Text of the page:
Glasgow St Enoch

Location type


Name and dates

Glasgow St Enoch (1876-1966)

Opened on the City of Glasgow Union Railway.


This was a large terminus with 12 platforms in Glasgow. The main entrance was from St Enoch Square in the city centre.

It was originally built for the cross city City of Glasgow Union Railway but became the main terminus, and headquarters, of the Glasgow and South Western Railway. The station was covered by two large glazed trainsheds, the northern of which was the original covering platforms 1-6. The eastern portion of these platforms constituted the site of the temporary terminus, Dunlop Street (1870-1876).

As designed, platforms 1 to 3 were for departures and 4 to 6 for arrivals.

The original station (1876) consisted of the northern 6 platforms and original northern trainshed.

Platforms 1 and 2, the northernmost platforms, were separated by three tracks, the middle being a locomotive release line or carriage siding, and were approached both from Clyde Junction [CGU] to the south and Saltmarket Junction to the east. The platforms extended from under the trainshed out to above Stockwell Street.

Platforms 3 and 4 were separated by three tracks and led to Clyde Junction [CGU]. The centre line was a locomotive release line or carriage siding. These platforms extended out from the trainshed to above Stockwell Street.

Platforms 5 and 6 were separated by two tracks and led to Clyde Junction [CGU]. Following the extension of the station to the south platform six had a canopy which also served the new platforms to the south.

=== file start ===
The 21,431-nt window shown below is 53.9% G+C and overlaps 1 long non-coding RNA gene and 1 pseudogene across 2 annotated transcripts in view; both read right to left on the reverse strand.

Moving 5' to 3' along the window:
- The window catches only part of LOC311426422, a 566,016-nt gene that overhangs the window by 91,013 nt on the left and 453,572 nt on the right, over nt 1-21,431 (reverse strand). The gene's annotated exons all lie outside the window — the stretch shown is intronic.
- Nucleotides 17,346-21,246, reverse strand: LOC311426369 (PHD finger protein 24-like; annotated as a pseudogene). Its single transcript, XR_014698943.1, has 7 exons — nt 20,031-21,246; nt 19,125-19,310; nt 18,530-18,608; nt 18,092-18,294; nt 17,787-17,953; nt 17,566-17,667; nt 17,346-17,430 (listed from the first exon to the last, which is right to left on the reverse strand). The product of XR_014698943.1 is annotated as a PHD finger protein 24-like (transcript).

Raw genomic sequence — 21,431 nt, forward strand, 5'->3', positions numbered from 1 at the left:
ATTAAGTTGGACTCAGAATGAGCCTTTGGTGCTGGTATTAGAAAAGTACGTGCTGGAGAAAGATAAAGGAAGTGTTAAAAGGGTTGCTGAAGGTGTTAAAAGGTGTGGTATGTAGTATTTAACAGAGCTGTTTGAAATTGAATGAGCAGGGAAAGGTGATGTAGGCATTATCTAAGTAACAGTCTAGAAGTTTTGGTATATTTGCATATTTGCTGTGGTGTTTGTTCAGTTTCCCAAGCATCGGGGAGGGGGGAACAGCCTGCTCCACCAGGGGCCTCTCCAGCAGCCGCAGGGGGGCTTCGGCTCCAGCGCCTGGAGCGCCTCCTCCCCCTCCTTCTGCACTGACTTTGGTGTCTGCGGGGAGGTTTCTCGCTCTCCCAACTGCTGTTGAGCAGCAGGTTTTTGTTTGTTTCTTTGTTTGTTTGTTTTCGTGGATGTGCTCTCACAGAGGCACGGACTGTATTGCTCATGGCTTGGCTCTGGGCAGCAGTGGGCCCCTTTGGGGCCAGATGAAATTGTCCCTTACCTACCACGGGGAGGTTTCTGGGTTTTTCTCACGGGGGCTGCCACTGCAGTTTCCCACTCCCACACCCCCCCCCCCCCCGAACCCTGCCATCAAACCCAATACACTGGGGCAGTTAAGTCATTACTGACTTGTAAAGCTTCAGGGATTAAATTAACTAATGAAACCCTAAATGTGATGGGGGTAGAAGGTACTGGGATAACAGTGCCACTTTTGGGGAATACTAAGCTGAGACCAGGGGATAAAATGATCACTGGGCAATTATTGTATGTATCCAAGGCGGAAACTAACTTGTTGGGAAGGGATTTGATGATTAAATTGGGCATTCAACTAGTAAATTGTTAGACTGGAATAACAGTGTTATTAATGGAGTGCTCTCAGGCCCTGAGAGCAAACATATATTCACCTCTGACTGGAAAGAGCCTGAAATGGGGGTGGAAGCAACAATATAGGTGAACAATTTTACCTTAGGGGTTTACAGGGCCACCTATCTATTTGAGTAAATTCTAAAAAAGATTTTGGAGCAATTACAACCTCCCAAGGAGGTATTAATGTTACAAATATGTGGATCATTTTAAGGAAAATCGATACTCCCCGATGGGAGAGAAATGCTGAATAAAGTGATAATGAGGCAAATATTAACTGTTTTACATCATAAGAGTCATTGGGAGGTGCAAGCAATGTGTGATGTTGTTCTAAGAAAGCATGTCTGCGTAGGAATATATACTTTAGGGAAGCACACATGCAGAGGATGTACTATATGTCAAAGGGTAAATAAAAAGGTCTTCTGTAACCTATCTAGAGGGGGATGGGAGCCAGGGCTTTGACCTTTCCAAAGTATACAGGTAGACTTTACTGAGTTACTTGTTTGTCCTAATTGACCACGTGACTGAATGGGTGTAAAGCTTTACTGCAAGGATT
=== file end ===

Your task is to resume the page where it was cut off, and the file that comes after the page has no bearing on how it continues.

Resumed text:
Platforms 7 to 12 were the extension to the south built in 1898-1902. These were covered by a smaller trainshed at the west end. Canopies continued out onto these platforms. This extension dated from the quadrupling of the line south to Gorbals Junction and west to meet the two Paisley lines. It was part of a quadrupling which effectively extended from Glasgow the whole way to just shy of Kilwinning. All of these platforms led to Clyde Junction [CGU].

Platforms 7 and 8 were separated by two tracks and ran from under the trainshed to above Stockwell Street and curved south to alongside the locomotive shed. These were covered with canopies which also covered platform 6 to the north and platform 9 to the south.

Platforms 9 and 10 were separated by two tracks and platform 9 extended from the trainshed to alongside St Enoch Locomotive Depot. Platform 10 was shorter finishing above Stockwell Street. It had a short canopy shared with platform 11.

Platforms 11 and 12 were short platforms, separated by two tracks, and finished above Stockwell Street. Platform 12 had a canopy of similar length to that above 11.

The western frontage of the original trainshed, and its north side, were a large hotel opened in 1879, closed in 1974.

After closure in 1966, the station remained open briefly as a parcels depot and, after track lifting, it was used as a car park. The hotel survived the closure for a short time.

On demolition in 1977, the stonework of the station was used to fill in the Queens Dock.

The station site is now the St Enochs Shopping Centre and the nearby car parks. None of the station has survived except the wide southern abutment of a bridge which carried the fan of lines into the station from the south and the east abutment of the bridge which carried two lines to the east. The station clock survives in a shopping centre in Cumbernauld.


St Enoch Hotel, the station frontage onto St Enoch Square, was built by the railway company. It ultimately became a British Transport Hotel and was closed in 1974 and then demolished in 1977. Rubble from the demolition was used in the filling in of the Queens Dock.

The western part of the site of the station and hotel is now the St Enoch Centre , a retail shopping centre.



External links

Canmore site record
NLS Collection OS map of 1892-1914
NLS Collection OS map of 1944-67